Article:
USAID husbandry training improves the lives and livelihoods of Afghan farmers.
11 OCTOBER 2010 | KANDAHAR PROVINCE, AFGHANISTAN
Before Abdul Wahab signed up for a USAID-funded AVIPA Plus training course in animal husbandry, the farmer, who has no formal education, took his knowledge of the subject from family tradition and neighbors’ advice.
That almost cost the life of one of Wahab’s cherished dairy cows, Ablaka. “She was badly bloated from gas and wouldn’t produce any milk,” he said. “My neighbors said that the way to treat it was to feed her a bottle of shampoo every day. She soon became very sick. We nearly lost her."
To others, Ablaka and her counterpart cow, Tora, may only be dairy cows, but to Wahab they are important members of his family. They provide milk for his family of eight, and he sells the surplus for extra income in the village of Bagh-i-Pul in Kandahar Province.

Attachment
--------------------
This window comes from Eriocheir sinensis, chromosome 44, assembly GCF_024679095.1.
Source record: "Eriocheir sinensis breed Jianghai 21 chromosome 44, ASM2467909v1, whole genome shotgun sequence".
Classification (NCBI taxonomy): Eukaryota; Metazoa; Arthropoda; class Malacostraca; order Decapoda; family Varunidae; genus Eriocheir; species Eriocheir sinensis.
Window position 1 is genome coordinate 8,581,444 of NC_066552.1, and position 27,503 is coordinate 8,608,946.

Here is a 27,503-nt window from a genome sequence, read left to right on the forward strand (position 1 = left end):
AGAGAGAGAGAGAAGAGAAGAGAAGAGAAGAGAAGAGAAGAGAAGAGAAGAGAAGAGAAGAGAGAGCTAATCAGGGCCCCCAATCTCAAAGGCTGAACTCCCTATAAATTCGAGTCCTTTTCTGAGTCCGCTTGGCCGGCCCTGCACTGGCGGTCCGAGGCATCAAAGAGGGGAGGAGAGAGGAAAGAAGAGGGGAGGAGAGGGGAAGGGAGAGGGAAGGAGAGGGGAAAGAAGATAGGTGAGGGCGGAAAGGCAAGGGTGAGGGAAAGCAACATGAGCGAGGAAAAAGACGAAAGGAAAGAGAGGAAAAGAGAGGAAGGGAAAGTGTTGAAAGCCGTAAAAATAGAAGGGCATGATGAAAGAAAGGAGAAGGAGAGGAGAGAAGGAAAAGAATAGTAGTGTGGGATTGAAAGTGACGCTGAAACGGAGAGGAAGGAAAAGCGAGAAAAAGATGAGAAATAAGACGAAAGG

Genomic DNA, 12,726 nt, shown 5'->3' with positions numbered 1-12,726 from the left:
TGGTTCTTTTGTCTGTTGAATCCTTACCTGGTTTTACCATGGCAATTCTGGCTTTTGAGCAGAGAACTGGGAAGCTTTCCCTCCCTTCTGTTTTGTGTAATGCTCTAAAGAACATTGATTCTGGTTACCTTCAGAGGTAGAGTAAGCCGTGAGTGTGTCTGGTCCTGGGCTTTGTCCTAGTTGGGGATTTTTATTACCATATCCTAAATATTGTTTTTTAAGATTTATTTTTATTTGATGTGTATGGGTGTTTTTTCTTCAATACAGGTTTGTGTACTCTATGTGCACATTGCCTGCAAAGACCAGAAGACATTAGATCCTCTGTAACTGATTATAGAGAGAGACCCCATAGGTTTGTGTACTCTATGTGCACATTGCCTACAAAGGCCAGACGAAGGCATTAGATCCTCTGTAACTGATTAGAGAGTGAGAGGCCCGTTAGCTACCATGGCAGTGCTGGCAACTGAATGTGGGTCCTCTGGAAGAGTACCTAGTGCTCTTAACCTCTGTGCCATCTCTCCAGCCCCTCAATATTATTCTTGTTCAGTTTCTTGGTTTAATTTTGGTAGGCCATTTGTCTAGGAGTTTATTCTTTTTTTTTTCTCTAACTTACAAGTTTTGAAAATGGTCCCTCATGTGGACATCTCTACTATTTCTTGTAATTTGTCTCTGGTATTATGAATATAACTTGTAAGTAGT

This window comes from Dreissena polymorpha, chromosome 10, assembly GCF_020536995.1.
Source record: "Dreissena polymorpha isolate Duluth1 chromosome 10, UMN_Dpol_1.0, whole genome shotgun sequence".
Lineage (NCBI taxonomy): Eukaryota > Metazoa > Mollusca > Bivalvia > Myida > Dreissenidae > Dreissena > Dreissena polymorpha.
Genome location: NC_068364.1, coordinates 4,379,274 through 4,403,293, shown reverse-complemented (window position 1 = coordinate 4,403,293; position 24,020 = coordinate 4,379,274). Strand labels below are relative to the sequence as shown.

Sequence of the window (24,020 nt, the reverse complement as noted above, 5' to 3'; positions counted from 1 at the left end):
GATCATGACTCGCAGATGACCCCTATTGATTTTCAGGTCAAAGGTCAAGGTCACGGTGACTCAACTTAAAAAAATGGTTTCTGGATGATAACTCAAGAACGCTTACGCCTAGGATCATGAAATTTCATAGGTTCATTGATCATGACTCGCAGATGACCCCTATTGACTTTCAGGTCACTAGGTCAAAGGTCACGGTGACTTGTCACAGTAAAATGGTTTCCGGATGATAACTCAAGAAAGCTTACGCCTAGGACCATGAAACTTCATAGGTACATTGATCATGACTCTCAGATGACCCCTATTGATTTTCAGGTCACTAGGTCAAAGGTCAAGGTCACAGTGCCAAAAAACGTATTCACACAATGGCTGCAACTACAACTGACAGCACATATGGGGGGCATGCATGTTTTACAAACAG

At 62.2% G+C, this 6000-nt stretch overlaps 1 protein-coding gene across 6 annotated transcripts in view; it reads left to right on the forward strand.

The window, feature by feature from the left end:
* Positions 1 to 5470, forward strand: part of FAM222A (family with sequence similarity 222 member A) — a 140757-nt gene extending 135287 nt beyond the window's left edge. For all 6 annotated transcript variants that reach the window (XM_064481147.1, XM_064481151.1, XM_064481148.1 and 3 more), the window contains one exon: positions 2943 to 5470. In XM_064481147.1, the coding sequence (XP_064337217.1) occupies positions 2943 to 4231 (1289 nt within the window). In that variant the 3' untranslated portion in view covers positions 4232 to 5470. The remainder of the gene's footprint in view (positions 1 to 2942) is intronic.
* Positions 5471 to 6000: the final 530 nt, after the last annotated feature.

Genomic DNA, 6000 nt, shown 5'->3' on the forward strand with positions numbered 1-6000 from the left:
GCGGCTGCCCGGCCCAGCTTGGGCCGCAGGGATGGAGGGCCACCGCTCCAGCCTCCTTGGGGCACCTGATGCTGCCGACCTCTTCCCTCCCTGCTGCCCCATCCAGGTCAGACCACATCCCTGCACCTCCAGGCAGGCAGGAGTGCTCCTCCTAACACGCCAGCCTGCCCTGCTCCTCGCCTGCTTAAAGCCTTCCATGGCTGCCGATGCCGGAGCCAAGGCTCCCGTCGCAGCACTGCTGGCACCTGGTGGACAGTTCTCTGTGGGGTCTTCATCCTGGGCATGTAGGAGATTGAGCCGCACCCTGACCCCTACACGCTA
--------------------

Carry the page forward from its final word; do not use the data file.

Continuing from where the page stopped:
After the harrowing experience with Ablaka, Wahab signed up for the AVIPA Plus animal husbandry training course. He was one of nearly 400 participants in the four-day course taught by members of the livestock faculty at Kandahar University. The farmers learned about animal nutrition, sanitation, and how to identify and treat common diseases.
“The problem wasn’t just bloating. She wasn’t getting enough water. I was only watering her in the morning, when really she needs it all day. She used to cry a lot. Now I know why.”
With proper care and treatment, Ablaka’s bloating went away and she was soon producing more milk than ever.
In addition to his two cows, Wahab has 40 hens and eight goats. Once crowded into the same barn, they are now housed separately to prevent the spread of parasites. Wahab also changes the straw more often and pays more attention to keeping his animals clean.
Wahab is one of more than 10,000 farmers who have participated in USAID funded AVIPA Plus animal husbandry courses in Kandahar Province. The courses offer training in nutrition, disease prevention, and management.
Last updated: January 12, 2015